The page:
An Ear for an Ear

When I was a kid, I used to take Flintstones Vitamins. I was a “Flintstone Kid – one million strong and growing.” The original vitamins came in shapes modeled after the cartoon’s characters, including Fred, Wilma and Pebbles Flintstone, Barney Rubble and Bamm-Bamm Rubble, Dino, The Great Gazoo, and the Flintstones’ car.

The vitamins were introduced by Miles Laboratories in 1968, which was purchased by Bayer in 1979. In 1995, after a grassroots campaign, a Betty Rubble vitamin replaced the car. The chewable vitamins have historically been one of the best-selling drug products in America.

Former heavyweight boxing champion Mike Tyson is releasing a line of chewable drug products, and he’s hoping they’re as successful as Flintstone Vitamins. Only these aren’t made for kids.

Since 2016, Tyson has been selling cannabis products through his Tyson Holistic label, and word is that they are as potent as one of his punches. The former pugilist purportedly earns over $650,000 a month from his business that sells premium marijuana strains and extracts. This is good news for him, considering he admits to smoking over $40,000 of his own product each month.

Tyson, a marijuana enthusiast, is even building a 418-acre weed-themed holiday resort, complete with the world’s longest lazy river, that will feature a music festival he hopes to rival Coachella. The resort will boast a luxury hotel, “glamping tents,” and Tyson University, which will educate prospective farms on the art of cultivating cannabis.

According to Forbes, his newest venture, dubbed Tyson 2.0, will be “a step up from Iron Mike’s first cannabis brand, offering a wider array of products including everything from his personal favorite, flower, to concentrates, edibles, beverages, and pre-rolls.”

One of those edibles is a cannabis gummy shaped like an ear with a bite out of it, a not-so-subtle nod to the time when Tyson bit off a piece of Evander Holyfield’s ear in the third round of their 1996 WBA title bout. Known as Mike Bites, the gummies are currently for sale in California, the first state to legalize marijuana for medicinal use in 1996.

In 2012, Colorado became the first state to legalize marijuana for recreational use, however, Mike Bites are not legal there. In 2016, the state adopted a law prohibiting marijuana edibles from being shaped like humans, animals, fruit or other objects that could attract children. According to the Colorado Marijuana Enforcement Division communications director Shannon Gray, the law would be “directly applicable” to Holyfield’s chomped ear gummy.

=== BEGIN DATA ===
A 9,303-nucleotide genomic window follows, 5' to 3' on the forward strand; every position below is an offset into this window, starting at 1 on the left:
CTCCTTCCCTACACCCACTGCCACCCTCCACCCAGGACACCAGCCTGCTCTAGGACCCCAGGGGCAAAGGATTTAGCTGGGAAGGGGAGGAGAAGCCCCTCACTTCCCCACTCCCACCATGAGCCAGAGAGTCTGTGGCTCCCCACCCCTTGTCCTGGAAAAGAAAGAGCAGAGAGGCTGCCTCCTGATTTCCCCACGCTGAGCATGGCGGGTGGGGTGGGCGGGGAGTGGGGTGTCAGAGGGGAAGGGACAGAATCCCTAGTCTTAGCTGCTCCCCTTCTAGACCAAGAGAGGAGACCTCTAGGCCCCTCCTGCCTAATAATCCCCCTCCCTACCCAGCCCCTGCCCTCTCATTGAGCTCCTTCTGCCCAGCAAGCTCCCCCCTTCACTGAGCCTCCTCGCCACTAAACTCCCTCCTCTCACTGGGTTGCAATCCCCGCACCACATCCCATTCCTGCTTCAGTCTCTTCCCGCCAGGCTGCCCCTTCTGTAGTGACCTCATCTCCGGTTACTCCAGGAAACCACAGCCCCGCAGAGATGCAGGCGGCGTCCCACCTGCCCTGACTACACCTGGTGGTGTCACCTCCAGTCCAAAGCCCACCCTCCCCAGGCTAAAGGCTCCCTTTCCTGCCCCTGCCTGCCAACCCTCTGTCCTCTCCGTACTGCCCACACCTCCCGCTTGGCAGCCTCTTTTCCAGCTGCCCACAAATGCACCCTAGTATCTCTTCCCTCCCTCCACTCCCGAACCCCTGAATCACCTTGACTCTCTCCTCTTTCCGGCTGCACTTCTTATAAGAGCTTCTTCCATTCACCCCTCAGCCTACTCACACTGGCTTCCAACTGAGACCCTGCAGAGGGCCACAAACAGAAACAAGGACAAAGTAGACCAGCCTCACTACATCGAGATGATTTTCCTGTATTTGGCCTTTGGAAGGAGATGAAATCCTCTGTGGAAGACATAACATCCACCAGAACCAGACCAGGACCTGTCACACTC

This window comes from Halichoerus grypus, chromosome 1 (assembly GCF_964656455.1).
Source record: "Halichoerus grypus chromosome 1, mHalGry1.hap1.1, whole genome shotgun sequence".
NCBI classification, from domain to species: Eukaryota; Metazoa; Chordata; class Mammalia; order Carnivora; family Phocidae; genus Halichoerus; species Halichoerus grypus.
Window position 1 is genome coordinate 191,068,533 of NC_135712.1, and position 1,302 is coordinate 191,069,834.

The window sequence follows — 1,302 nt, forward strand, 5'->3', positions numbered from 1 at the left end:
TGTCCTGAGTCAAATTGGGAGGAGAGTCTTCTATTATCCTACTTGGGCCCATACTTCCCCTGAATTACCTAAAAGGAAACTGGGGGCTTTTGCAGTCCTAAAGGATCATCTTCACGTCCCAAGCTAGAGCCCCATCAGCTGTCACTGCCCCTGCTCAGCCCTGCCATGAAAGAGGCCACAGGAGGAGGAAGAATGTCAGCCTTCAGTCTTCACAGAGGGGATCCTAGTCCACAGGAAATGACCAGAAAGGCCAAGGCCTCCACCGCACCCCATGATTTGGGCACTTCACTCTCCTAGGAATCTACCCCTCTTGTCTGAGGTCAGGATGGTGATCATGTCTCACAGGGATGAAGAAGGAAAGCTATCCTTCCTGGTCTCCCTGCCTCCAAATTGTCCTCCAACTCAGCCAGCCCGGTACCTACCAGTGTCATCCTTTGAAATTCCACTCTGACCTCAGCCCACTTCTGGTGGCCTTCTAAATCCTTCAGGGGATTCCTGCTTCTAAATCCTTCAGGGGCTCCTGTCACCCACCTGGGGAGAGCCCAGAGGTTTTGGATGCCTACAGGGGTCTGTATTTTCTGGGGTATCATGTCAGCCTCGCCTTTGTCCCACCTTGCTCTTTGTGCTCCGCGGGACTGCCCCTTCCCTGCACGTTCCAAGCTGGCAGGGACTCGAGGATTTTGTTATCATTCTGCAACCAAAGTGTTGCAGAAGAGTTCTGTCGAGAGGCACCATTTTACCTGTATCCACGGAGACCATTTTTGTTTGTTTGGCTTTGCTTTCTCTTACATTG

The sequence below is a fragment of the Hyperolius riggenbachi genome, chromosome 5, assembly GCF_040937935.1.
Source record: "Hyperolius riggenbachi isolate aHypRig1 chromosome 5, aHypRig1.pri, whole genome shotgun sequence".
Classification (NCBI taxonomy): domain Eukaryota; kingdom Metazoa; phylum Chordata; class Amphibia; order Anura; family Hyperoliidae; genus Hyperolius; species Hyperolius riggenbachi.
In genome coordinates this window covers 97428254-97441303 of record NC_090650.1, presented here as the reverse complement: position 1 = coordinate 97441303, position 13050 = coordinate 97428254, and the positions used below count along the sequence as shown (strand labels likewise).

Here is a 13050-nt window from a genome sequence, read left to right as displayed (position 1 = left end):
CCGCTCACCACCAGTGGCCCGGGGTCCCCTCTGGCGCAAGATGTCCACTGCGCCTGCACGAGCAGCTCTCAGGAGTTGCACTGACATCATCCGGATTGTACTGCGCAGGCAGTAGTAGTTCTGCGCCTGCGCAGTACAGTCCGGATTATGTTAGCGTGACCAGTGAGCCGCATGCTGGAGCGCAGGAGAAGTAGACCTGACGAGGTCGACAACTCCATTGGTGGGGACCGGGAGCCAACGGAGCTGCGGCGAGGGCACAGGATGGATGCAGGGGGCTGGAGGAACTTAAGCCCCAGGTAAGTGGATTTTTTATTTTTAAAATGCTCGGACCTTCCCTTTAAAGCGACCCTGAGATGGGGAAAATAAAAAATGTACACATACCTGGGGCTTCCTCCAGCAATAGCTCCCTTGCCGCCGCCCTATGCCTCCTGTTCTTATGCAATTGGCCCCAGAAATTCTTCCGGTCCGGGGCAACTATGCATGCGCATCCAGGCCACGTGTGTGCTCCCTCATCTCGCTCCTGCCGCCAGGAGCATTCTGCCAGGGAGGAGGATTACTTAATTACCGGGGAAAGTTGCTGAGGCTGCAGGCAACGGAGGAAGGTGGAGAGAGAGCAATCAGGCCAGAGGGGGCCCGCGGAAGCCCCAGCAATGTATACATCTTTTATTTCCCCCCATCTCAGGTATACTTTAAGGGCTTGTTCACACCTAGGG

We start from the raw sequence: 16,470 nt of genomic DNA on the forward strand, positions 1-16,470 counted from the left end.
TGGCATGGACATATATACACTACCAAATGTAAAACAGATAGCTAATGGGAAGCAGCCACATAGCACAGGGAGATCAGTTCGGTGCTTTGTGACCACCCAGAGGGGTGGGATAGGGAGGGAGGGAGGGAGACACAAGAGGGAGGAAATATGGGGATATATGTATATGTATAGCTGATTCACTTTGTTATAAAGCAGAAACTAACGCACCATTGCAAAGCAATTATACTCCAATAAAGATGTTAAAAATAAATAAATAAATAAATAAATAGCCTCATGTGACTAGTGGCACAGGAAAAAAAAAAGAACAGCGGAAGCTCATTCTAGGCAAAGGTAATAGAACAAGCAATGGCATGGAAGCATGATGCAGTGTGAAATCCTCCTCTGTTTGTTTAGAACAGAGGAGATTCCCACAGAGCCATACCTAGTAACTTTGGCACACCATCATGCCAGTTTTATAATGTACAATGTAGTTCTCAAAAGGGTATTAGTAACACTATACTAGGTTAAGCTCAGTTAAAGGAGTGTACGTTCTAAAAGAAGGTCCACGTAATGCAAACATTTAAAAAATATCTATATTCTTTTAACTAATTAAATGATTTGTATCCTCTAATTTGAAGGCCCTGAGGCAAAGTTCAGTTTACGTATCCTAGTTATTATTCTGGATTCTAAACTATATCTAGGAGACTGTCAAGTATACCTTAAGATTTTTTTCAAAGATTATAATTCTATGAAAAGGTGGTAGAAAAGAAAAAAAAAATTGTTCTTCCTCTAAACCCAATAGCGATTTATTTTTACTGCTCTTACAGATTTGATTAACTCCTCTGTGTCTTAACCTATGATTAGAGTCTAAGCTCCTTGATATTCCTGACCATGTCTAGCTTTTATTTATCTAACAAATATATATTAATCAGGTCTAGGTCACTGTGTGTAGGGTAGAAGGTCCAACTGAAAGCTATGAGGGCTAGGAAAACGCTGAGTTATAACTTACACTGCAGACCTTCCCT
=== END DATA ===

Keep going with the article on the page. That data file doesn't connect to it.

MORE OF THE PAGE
Accordingly, Mike Bites that will be sold in Colorado will be manufactured in the shape of a “T.” The gummies are expected to arrive in recreational dispensaries in the Centennial State before the end of the summer, a Tyson 2.0 spokeswoman said.

During an interview last month, Adam Wilks, CEO of Tyson 2.0, explained that Holyfield will not receive even a morsel of the profits from Mike Bites. The “Real Deal” has yet to comment publicly on the edibles, but he can’t be thrilled with the product.

Before trying his hand at cannabis products, Tyson and his company tried raising corn. They abandoned their business plan, however, after Mike kept eating all the ears.

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Reg P. Wydeven

Elder Law and Estate Planning Attorney at McCarty Law LLP
Hoping to follow in his father’s footsteps from a young age, Reg’s practice primarily consists of advising individuals on estate planning, estate settlement and elder law matters. As Reg represents clients in matters like guardianship proceedings and long-term care admissions, he feels grateful to be able to offer families thorough legal help in their time of need.

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